Oil Fundamentals Reassert Themselves
- Gasoline demand reached 9.9 million barrels per day
- Hurricane season picks up new prospects
- Crude oil stocks growing on Texas Gulf Coast
- Natural gas reaches record production rate
Broad economic factors have overwhelmingly influenced crude oil prices in recent months. The trade conflict between the United States and China has, in particular, shaped supply and price expectations.
Statistics within the petroleum sector strongly reasserted themselves last week. Gasoline demand reached 9.9 million barrels daily as reported in the EIA supply/demand data for the week ending August 9, 2019. This was a record level; the United States has never reached ten million barrels per day of gasoline usage. Jet fuel use challenged its record too, with use of 2.0 million barrels daily.
The explanation for record implied gasoline demand includes lower import levels. At the same time, however, RBOB inventories increased. This is a bearish sign that has held prices in check.
The current hurricane season has been quiet. Weather experts have attributed this to dry, dusty Saharan winds. This weather situation took moisture and wind shear from potential storms. These features are now gone, perhaps a precursor to a more active pattern as September approaches.
A more active pattern could still mean 10 to 17 named storms impacting petroleum interests in the Gulf of Mexico. And the Gulf is home to nearly half of U.S. refining.
Crude oil stocks on the Texas gulf coast are expanding. Exporters have proposed several offshore oil export terminals. These facilities can be found from Brownsville, Texas into Louisiana. Currently available locations are crowded with supplies from the Permian Basin and can’t load tankers efficiently. A crude oil backup has developed and pricing more resembles distress values which could last well into 2020.
Supply/demand data in the United States for the week ending August 9, 2019, were released by the Energy Information Administration.
Total commercial stocks of petroleum rose 2.4 million barrels during the week ending August 9, 2019.
There were draws in stocks of gasoline, K-jet fuel, distillate fuel, residual fuel, and propane. There were builds in stocks of fuel ethanol, crude oil and other oils.
Commercial crude oil supplies in the United States rose 1.6 million barrels from the previous report week to 440.5 million barrels.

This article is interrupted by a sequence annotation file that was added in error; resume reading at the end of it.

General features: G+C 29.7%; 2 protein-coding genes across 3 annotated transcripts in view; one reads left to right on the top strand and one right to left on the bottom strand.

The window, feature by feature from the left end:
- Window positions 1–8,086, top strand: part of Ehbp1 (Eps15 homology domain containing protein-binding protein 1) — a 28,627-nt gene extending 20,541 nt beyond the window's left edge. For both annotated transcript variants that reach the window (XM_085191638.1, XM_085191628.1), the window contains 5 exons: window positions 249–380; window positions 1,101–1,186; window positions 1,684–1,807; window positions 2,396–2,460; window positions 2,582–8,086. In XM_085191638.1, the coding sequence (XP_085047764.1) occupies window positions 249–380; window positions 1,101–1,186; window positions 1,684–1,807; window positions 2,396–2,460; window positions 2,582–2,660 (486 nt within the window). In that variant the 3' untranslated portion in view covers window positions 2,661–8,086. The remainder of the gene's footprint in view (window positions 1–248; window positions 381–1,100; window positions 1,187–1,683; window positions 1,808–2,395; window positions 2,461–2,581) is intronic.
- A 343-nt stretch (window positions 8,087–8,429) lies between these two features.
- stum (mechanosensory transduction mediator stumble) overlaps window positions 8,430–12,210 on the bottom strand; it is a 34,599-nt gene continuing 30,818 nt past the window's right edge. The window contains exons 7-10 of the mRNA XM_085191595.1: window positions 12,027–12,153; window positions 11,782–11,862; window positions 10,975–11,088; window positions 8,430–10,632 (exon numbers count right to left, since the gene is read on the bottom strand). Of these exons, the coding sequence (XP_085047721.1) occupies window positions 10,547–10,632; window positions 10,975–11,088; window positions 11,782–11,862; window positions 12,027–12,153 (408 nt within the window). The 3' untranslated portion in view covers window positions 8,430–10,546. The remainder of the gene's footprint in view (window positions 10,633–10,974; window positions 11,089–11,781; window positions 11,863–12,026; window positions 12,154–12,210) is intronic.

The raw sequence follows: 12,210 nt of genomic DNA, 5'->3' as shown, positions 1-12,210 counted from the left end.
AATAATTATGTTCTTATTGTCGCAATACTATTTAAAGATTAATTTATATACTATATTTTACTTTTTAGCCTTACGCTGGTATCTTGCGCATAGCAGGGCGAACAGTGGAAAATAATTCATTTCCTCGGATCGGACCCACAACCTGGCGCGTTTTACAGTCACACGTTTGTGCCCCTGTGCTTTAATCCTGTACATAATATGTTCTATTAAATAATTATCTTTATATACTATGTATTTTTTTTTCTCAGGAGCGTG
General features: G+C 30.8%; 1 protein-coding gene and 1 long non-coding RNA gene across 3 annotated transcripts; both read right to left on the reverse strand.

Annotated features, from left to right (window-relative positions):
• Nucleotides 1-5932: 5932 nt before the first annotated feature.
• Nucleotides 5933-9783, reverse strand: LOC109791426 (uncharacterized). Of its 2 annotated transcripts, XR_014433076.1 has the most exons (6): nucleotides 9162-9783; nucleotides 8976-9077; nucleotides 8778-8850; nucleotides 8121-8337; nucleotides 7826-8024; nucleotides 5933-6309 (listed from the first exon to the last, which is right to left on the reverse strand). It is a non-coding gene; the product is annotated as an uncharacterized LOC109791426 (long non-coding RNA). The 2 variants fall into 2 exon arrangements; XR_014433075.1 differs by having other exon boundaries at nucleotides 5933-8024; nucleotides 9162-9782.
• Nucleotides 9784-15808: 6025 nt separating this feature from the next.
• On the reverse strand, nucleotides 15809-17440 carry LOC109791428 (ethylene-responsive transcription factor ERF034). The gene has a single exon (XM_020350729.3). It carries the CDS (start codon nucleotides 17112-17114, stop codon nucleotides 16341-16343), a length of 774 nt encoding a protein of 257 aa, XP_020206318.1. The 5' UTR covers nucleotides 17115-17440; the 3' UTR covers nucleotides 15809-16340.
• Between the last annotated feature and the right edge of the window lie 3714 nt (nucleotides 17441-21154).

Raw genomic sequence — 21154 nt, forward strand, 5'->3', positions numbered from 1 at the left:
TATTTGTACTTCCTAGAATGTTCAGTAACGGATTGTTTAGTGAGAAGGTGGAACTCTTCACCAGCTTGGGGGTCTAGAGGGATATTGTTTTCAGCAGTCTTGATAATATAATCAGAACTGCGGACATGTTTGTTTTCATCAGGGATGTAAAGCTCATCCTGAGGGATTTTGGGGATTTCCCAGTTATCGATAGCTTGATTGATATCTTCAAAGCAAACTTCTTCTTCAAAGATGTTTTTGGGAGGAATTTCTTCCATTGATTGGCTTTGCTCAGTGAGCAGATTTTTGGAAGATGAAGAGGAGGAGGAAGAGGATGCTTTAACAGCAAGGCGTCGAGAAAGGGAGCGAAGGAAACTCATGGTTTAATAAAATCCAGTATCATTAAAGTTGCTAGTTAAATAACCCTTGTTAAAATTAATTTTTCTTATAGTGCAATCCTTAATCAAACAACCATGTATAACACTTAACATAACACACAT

Crude oil supplies decreased in one of the five PAD Districts. PAD District 2 (Midwest) crude oil stocks declined 3.4 million barrels. PADD 1 (East Coast) stocks rose 0.5 million barrels. PADD District 3 (Gulf Coast) crude stocks rose 1.8 million barrels, PADD 4 (Rockies) stocks increased 0.4 million barrels, and PADD 5 (West Coast) stocks grew 2.2 million barrels.
Cushing, Oklahoma inventories fell 2.6 million barrels from the previous report week to 44.8 million barrels.
Domestic crude oil production remained at 12.3 million barrels per day.
Crude oil imports averaged 7.714 million barrels per day, a daily increase of 566,000 barrels. Exports rose 818,000 barrels daily to 2.683 million barrels per day.
Refineries used 94.8 percent of capacity, down 1.6 percentage points from the previous report week.
Crude oil inputs to refineries fell 475,000 barrels daily; there were 17.302 million barrels per day of crude oil run to facilities. Gross inputs, which include blending stocks, fell 291,000 barrels daily to 17.826 million barrels daily.
Total petroleum product inventories fell 3.8 million barrels from the previous report week.
Gasoline stocks dropped 1.4 million barrels daily from the previous report week; total stocks are 233.8 million barrels.
Demand for gasoline rose 281,000 barrels per day to 9.932 million barrels per day.
Total product demand increased 597,000 barrels daily to 22.078 million barrels per day.
Distillate fuel oil stocks fell 2.0 million barrels from the previous report week; distillate stocks are at 135.5 million barrels. EIA reported national distillate demand at 3.859 million barrels per day during the report week, a decrease of 27,000 barrels daily.
Propane stocks increased 3.2 million barrels from the previous report week; propane stocks are 86.5 million barrels. The report estimated current demand at 1.0 million barrels per day, an increase of 239,000 barrels daily from the previous report week.
The best cure for low prices is low prices. This industry aphorism is apparently not working for natural gas just now. The Department of Energy reported that natural gas production is at record highs at the same time prices struggle to maintain $2.00 per mmBtu. A new daily record was reported on August 5 of 92.1 billion cubic feet. The Northeast provided most of the new production, accounting for 34 percent of national output.
Growing stocks of LNG appear to be adding to the inventory glut. Maritime observers note that LNG tankers are slow steaming. Voyages are apparently taking longer than usual to complete and could also mean storage of LNG at sea.
According to the Energy Information Administration:
Net injections into storage totaled 49 Bcf for the week ending August 9, compared with the five-year (2014–18) average net injections of 49 Bcf and last year’s net injections of 35 Bcf during the same week. Working gas stocks totaled 2,738 Bcf, which is 111 Bcf lower than the five-year average and 357 Bcf more than last year at this time.
The average rate of net injections into storage is 32% higher than the five-year average so far in the refill season (April through October). If the rate of injections into storage matched the five-year average of 10.2 Bcf/d for the remainder of the refill season, total inventories would be 3,581 Bcf on October 31, which is 111 Bcf lower than the five-year average of 3,692 Bcf for that time of year.
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